Preventing Problems in Children's Social Behavior
|Study Design:||Allocation: Randomized
Intervention Model: Single Group Assignment
Masking: Open Label
Primary Purpose: Treatment
|Official Title:||John F. Kennedy Center for Mental Retardation at Vanderbilt University: Preventing Problems in Children's Social Behavior|
|Study Start Date:||July 1996|
|Estimated Study Completion Date:||June 2001|
Once established, childhood conduct and behavior disorders are robust and have consistently negative effects on the social and academic behavior of children and adolescents. Early intervention to prevent the development of these disorders is an important alternative to intervention after problem behaviors are well established. Two factors, negative patterns of parent-child interaction associated with poor parenting skills and significant communication deficits, are strongly associated with childhood conduct and behavior disorders.
This study is an experimental investigation of a multicomponent, longitudinal intervention with families and children to prevent conduct and behavior disorders in children at high risk for these disorders. The goals of this study are to 1) describe the incidence of significant social problems related to conduct disorders among 3-year old children enrolled in Head Start and 2) examine the effectiveness of an intervention on the behavior of children identified with emergent behavior problems or at highest risk for these problems.
There are two phases within this study. In the first phase, 750 three-year-olds will be screened for early indicators of behavior problems and communications deficits using reports of child behavior from parents and teachers, direct assessment of children, and assessments of family support and stress that signal risk for conduct disorder to identify children at highest risk. Data from the first phase will provide information regarding the incidence of behavior problems, allow determination of the most reliable indicators of increased risk status and to explore the specific relationship between early communication development and increased risk for behavior problems.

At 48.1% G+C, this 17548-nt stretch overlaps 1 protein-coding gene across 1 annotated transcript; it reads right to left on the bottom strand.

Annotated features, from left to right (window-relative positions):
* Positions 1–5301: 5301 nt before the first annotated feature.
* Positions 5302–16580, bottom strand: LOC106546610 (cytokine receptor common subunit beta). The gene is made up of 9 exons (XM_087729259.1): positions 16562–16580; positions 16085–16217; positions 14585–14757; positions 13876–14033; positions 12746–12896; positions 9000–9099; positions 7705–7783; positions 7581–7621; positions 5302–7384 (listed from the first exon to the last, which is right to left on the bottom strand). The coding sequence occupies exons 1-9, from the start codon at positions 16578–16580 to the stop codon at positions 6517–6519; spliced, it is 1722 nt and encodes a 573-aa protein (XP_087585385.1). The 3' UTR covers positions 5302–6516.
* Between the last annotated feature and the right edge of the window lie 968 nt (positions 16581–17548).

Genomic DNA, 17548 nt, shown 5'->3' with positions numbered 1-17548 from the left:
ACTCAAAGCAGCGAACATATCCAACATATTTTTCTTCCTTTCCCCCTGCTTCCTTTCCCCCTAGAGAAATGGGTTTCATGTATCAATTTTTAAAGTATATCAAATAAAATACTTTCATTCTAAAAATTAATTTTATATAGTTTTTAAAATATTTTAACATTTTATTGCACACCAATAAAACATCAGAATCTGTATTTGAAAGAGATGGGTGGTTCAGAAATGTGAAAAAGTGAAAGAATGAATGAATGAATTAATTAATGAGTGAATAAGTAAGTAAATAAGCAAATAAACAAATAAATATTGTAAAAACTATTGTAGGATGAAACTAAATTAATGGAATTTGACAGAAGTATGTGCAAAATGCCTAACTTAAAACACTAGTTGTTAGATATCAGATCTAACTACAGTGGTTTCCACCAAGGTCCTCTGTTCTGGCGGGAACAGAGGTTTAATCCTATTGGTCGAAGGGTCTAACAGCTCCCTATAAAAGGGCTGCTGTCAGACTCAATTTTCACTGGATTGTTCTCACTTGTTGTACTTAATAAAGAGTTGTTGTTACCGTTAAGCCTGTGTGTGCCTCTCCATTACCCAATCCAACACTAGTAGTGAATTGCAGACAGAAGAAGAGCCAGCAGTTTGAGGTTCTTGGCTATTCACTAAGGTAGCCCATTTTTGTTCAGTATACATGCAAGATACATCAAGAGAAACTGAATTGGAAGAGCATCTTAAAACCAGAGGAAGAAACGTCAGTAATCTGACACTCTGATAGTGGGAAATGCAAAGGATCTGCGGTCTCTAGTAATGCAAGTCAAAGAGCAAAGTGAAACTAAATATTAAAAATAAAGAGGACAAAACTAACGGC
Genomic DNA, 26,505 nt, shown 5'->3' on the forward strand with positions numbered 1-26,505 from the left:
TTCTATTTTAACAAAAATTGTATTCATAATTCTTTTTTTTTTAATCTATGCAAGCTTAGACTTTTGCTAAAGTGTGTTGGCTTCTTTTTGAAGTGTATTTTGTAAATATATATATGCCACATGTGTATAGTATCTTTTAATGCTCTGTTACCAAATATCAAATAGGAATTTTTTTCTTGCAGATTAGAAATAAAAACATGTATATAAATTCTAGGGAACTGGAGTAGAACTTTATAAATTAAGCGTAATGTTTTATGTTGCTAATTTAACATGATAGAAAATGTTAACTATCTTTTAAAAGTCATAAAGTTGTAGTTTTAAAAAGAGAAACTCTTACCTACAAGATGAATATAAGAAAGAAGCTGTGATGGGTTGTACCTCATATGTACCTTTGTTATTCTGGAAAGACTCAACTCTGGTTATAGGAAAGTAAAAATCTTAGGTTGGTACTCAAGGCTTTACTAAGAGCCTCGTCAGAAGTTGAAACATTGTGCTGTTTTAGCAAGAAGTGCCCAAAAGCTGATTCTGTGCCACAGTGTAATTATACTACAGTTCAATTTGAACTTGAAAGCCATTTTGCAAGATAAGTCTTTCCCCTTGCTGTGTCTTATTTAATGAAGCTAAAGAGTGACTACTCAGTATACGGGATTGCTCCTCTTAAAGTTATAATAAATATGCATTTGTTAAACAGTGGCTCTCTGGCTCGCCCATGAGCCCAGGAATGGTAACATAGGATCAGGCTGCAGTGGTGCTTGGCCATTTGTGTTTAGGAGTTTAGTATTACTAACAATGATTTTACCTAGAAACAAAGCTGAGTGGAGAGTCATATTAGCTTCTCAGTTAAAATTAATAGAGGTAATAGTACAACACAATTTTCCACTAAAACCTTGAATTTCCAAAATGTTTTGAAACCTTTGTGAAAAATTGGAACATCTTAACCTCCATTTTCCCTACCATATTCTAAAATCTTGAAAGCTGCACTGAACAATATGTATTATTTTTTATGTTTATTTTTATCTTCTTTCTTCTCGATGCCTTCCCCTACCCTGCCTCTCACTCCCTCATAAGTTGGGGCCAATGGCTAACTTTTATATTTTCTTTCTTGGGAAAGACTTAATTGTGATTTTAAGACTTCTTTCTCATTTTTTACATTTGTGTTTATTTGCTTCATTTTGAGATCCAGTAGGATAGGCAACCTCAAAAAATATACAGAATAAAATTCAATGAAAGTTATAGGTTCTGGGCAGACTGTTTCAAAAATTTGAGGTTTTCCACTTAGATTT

The second phase examines the immediate and longer term effects of prevention intervention to improve children's social behavior and communication skills. Three-year-old children (n=180) that are attending community daycares or therapeutic nurseries serving low-income families, and that have mild to moderate language delays and patterns of parent-child interaction associated with poor behavioral outcomes will be recruited. One hundred and eighty children at high risk for development of conduct disorders and related behavioral problems will be randomized to either an intervention group (n=90) or an untreated control group (n=90). Three successive cohorts of children and families will be randomly assigned to treatment or control groups; each cohort will be followed three years until the child enters kindergarten. The primary intervention will include parent training in communicative interactions and behavior management and direct intervention with the child to teach social communication skills in peer interactions. Secondary intervention will include classroom consultation, maintenance of parent training and child intervention as needed, family support and liaison services, and assistance during child transition into kindergarten. Local Head Start collaborators are included in all phases of the trial. The outcomes of the trial will be examined at four points - immediately after the study period is completed, 6 months later, 1 year later, and 2 years later. The last assessment will focus on academic, social, and mental health outcomes at the end of the children's kindergarten year. Positive effects on children's problem behaviors, social skills, and overall development and positive effects on parent-child interaction are expected to be associated with participation in the treatment condition.
Please refer to this study by its ClinicalTrials.gov identifier: NCT00006446
|United States, Tennessee|
|Institute of Language, Social and Cognitive Development|
|Nashville, Tennessee, United States, 37240|
|Principal Investigator:||Ann Kaiser, Ph. D.||Vanderbilt University|